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Mentoring Via Email

December 16, 2019

Email communication is still one of the most popular ways to connect with co-workers, including mentors. One study found that 77 percent of people prefer to use email at work. For workplace mentoring program participants who are engaged in cross-country or long-distance mentorships, email can be the best way to stay in touch. 

When using email to communicate with your mentor or mentee it is important to understand some basic protocol as well as the different types of emails that can be part of the mentorship process. 


How e-mentoring differs 

When developing a workplace mentorship program, some companies will need to consider e-mentoring possibilities. There are a few ways that mentoring over distances is different than a more traditional mentorship where the participants have an opportunity to meet often. 

The first difference is that it can take more time to develop a relationship. Building trust and getting comfortable with one another can be a little more challenging over email. But, it is possible if you are committed to mentorship. 

Another significant difference is that your communication will be slower. Most likely, you are in different time zones and so communicating in real-time is not possible. This means that there may be a lag in getting a response from your mentor or mentee. Practice patience.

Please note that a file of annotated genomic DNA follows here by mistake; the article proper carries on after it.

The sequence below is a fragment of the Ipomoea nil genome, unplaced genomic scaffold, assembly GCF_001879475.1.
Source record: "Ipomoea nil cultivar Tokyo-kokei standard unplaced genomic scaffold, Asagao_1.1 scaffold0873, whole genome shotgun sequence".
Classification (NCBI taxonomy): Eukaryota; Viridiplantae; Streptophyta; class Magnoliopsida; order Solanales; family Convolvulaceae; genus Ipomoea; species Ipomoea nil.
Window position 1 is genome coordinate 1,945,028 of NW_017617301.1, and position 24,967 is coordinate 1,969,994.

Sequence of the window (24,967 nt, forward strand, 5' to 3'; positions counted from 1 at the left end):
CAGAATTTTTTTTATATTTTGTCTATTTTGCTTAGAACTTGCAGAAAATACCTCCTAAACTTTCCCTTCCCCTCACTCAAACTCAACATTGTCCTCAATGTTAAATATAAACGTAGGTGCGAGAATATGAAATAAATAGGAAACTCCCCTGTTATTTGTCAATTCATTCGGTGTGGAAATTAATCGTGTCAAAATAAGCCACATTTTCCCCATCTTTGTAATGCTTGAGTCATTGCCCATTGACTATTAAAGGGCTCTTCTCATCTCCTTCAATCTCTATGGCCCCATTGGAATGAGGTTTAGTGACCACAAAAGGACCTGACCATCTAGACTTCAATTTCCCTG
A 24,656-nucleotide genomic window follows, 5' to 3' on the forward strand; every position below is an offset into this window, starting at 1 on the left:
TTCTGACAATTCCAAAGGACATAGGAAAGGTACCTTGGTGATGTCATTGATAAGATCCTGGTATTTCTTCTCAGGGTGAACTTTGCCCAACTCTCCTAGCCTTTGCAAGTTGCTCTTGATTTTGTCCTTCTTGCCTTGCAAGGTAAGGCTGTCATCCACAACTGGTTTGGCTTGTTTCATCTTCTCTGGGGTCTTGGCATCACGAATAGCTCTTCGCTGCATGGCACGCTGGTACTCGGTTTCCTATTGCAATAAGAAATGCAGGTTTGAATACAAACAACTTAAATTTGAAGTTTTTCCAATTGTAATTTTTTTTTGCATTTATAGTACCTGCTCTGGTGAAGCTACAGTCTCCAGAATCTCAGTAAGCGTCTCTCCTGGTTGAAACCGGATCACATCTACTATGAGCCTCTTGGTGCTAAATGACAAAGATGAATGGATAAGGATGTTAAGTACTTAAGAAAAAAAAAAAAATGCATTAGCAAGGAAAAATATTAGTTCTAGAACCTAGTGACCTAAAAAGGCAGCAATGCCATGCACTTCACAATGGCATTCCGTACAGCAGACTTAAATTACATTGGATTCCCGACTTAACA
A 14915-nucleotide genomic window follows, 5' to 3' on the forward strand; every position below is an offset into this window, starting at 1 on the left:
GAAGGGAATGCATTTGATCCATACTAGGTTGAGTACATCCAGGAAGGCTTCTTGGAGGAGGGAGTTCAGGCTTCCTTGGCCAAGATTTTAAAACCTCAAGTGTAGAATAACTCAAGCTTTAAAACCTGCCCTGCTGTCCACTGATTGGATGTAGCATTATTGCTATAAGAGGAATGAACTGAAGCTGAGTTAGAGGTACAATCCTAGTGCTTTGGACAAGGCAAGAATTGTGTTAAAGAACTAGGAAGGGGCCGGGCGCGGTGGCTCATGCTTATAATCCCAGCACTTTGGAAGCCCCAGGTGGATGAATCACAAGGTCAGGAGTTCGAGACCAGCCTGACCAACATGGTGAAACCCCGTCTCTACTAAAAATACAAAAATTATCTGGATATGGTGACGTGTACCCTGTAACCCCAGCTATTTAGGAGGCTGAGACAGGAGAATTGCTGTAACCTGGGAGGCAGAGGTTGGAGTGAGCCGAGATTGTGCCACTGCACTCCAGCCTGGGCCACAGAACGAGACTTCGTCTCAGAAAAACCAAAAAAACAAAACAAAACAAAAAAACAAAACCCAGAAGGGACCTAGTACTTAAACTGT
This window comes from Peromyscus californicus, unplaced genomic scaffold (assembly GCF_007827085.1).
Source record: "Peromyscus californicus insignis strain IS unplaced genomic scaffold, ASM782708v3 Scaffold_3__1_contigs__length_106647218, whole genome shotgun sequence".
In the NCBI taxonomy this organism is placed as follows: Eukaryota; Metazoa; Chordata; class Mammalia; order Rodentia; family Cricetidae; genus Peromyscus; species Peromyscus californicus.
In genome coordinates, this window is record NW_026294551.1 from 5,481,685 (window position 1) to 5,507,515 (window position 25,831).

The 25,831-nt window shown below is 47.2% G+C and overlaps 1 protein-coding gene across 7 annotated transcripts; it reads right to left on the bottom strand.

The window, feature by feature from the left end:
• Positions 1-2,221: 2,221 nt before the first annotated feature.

Some ways that you can make mentoring work better over email includes:

  • Define a schedule about when you will contact each other on a regular basis
  • Try to meet face-to-face at least once over the mentorship
  • Develop an understanding of your mentor/mentee’s world (culture, workplace, etc)


Types of email for mentorships

The type of email you use to communicate with your mentor will be different depending on your relationship. From the initial contact to regular correspondence, the tone of your email will reflect the changing character of your mentorship. Whether you are contacting a potential mentor for the first time or sending a final thank you, how you communicate will change. 


Initial mentorship request -  For mentees, this initial email can be one of the biggest challenges they face in searching for a mentor. Some people spend hours or days trying to decide what to say. However, there are ways to make the process easier. Start by familiarizing yourself with the potential mentor. Get to know their work and be clear about why you are contacting them specifically. What do you hope they can teach you? Creating the right mentor-mentee match can be made easier with mentoring software such as Together. The program has the capability to find mentor-mentee matches that work in just minutes. During the first email, don’t ask them to invest in a mentorship right away, rather, ask them a few questions and see if they are willing to talk to you for a few minutes. Let things grow from there. Don’t forget to respond to any communication with a big thank you to your mentor. This will let them know that you appreciate their time and build a good rapport between the two of you.